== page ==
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Why is this issue important to livestock producers?
Every time we use antimicrobials, whether in humans or animals, we contribute to the development of antimicrobial resistance. If a species of bacteria develops a resistance to an antimicrobial there are significant repercussions for human and animal health. Not only do we lose the effectiveness of that specific antimicrobial but also see pressure mounting to limit the use of antimicrobials in livestock production altogether. By safely and efficiently treating bacterial infections, antimicrobials serve as an invaluable tool to livestock producers and animal owners that support animal health and welfare.
Antibiotics are used in livestock production to treat diseases in animals, to control the spread of disease among healthy animals in flocks and herds when diseased animals are present, to prevent disease even when no sick animals are present but there is a high likelihood of disease, and to increase animal productivity, which is known as “production-purpose uses”.
Without access to medically important antimicrobials, livestock producers and animal owners are left with fewer and more costly options to prevent and treat illness in their animals. Some bacterial infections are untreatable without antimicrobials, potentially resulting in death, animal suffering, and increased cost of production.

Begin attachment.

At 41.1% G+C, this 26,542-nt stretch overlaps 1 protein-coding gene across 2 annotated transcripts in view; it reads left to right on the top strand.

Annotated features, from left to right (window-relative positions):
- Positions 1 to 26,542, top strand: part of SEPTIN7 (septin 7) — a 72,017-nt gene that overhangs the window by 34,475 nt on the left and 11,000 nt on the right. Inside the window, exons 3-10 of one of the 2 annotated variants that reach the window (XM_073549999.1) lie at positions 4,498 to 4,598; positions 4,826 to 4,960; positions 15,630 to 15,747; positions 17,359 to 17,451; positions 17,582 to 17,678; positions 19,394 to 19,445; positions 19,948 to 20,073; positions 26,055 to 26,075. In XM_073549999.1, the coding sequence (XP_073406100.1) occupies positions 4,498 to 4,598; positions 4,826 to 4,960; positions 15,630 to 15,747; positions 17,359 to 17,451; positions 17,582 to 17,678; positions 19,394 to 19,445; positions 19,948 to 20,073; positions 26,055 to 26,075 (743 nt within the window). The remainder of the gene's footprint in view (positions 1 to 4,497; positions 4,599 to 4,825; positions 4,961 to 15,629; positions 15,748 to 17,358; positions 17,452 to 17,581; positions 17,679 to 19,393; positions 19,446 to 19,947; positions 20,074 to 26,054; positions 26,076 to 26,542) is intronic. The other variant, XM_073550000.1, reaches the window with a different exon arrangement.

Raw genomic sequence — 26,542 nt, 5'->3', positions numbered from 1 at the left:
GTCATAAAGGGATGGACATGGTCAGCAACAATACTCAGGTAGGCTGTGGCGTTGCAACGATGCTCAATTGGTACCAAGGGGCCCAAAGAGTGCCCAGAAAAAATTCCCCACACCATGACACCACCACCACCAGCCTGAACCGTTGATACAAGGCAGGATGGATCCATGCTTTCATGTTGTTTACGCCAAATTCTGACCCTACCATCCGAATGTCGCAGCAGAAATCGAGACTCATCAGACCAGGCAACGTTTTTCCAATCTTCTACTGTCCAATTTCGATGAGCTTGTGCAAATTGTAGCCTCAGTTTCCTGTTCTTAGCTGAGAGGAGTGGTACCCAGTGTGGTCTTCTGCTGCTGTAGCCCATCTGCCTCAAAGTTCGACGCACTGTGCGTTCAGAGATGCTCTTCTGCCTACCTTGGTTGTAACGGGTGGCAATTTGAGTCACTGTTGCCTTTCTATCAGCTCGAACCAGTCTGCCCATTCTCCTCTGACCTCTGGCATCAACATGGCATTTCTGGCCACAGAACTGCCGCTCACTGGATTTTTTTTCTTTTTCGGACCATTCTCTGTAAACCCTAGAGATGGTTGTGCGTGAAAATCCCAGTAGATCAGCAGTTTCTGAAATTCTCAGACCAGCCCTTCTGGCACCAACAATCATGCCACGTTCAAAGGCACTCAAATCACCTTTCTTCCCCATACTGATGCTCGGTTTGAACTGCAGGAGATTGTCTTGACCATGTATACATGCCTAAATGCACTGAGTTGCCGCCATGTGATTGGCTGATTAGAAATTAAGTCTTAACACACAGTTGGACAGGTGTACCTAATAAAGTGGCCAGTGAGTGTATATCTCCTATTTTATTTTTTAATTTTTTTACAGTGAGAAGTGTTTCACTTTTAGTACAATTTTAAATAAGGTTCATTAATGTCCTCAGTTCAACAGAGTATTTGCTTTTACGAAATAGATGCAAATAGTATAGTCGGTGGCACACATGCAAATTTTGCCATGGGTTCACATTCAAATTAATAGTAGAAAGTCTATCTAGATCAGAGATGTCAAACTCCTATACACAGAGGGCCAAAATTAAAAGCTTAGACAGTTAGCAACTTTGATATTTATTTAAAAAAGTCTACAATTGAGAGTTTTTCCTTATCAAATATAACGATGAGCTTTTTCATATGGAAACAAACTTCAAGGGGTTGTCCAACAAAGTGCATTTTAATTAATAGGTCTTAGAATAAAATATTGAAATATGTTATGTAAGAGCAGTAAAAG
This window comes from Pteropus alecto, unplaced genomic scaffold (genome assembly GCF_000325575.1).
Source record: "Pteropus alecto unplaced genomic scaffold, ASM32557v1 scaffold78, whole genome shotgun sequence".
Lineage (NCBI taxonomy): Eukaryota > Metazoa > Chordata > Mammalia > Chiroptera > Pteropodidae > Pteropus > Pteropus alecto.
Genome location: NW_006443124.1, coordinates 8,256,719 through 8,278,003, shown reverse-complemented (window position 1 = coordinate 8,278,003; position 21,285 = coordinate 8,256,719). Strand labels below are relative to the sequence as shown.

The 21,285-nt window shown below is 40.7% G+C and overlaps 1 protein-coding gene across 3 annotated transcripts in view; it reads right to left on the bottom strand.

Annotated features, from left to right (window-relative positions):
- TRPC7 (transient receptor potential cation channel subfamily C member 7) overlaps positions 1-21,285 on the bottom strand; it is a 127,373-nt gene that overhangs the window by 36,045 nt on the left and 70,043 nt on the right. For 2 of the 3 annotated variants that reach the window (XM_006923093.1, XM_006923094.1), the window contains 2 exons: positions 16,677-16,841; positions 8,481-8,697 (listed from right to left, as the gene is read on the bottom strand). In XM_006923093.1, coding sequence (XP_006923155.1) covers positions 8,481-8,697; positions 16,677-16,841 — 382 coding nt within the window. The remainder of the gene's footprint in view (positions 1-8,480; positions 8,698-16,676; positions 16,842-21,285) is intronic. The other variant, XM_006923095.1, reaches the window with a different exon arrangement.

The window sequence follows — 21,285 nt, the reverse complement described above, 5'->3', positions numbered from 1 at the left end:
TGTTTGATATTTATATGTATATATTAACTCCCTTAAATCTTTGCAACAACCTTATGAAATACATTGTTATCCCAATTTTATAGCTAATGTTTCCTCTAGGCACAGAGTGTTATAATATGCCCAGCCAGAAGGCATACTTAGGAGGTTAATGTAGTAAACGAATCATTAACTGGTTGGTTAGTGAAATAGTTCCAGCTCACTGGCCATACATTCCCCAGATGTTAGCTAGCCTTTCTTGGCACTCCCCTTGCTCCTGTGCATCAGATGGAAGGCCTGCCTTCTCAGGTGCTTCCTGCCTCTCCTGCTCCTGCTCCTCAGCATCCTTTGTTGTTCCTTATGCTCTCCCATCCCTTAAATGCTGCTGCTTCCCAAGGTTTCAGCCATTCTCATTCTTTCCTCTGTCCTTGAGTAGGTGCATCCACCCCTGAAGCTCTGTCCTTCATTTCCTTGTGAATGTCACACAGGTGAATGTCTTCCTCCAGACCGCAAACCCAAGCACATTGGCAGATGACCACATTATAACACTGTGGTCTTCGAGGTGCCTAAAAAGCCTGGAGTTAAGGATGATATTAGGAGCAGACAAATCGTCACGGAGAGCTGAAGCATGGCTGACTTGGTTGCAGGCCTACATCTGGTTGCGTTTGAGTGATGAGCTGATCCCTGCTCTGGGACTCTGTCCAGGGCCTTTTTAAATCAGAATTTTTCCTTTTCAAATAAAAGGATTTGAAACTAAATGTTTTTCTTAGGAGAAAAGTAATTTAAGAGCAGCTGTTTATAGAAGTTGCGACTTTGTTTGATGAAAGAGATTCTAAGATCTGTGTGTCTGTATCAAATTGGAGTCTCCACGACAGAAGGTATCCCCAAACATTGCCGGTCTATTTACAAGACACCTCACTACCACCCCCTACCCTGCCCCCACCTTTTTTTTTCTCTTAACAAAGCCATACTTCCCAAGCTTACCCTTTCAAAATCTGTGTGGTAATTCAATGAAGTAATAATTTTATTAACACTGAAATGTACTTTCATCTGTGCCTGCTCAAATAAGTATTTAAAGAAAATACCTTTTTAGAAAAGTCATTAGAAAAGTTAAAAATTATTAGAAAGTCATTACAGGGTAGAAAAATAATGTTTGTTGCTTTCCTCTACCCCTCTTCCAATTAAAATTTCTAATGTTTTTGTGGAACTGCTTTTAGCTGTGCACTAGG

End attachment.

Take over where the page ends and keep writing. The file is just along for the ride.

Additionally, failure to comply with international standards regarding the use of medically important antimicrobials in livestock could limit Canadian livestock producers’ ability to export animals or products of animal origin. This would have a significant negative impact on the Canadian economy.
The problem of antimicrobial resistance affects not only the food production industry, but the entire global population. Resistance to antimicrobials can be shared by bacteria that infect humans and animals. In response to these concerns, public policy discussions have focused on the inappropriate use of antibiotics for human health and the use of production-purpose and disease-prevention antibiotics in animal agriculture, as well as on new antibiotic and vaccine approaches in both animal and human medicine.